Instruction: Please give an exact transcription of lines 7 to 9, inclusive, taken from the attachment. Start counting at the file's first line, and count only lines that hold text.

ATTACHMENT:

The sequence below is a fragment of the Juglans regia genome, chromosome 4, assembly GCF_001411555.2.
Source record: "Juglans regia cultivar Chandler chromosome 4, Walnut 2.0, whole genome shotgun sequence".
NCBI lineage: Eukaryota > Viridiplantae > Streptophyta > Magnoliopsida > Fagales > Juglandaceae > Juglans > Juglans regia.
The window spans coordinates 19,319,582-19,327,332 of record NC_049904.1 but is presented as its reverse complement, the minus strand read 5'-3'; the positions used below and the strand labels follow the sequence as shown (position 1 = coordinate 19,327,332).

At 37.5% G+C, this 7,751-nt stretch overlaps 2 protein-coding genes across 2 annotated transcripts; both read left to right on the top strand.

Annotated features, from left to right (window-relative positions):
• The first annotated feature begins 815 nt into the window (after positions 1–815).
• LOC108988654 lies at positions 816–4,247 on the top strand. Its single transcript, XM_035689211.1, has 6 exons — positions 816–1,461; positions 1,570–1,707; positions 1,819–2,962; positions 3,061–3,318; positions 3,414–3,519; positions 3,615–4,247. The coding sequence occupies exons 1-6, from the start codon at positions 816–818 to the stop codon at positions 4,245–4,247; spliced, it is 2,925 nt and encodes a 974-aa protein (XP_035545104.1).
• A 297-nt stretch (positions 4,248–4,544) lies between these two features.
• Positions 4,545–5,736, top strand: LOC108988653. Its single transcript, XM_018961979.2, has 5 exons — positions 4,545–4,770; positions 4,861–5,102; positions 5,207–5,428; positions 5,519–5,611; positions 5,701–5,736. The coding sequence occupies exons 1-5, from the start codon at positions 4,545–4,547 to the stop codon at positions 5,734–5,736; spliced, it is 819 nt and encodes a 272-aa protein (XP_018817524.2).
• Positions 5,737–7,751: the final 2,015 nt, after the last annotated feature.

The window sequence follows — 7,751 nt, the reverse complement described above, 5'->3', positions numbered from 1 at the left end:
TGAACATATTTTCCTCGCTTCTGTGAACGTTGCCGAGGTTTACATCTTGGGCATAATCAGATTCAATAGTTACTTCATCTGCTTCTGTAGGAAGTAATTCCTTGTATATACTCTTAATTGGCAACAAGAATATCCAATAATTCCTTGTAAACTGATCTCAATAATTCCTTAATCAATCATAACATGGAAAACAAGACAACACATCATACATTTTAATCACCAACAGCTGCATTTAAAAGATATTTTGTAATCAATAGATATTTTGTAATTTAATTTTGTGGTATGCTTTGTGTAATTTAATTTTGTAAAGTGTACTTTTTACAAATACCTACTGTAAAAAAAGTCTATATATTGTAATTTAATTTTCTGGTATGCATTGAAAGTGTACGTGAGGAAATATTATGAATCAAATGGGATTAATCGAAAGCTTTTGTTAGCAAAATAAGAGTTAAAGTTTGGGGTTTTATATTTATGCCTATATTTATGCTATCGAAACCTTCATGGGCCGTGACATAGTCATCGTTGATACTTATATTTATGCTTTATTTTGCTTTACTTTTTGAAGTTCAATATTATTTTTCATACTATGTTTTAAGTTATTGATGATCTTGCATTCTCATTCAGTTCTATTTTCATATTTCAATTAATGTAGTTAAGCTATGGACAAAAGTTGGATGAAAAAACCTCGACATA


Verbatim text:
• The first annotated feature begins 815 nt into the window (after positions 1–815).
• LOC108988654 lies at positions 816–4,247 on the top strand. Its single transcript, XM_035689211.1, has 6 exons — positions 816–1,461; positions 1,570–1,707; positions 1,819–2,962; positions 3,061–3,318; positions 3,414–3,519; positions 3,615–4,247. The coding sequence occupies exons 1-6, from the start codon at positions 816–818 to the stop codon at positions 4,245–4,247; spliced, it is 2,925 nt and encodes a 974-aa protein (XP_035545104.1).
• A 297-nt stretch (positions 4,248–4,544) lies between these two features.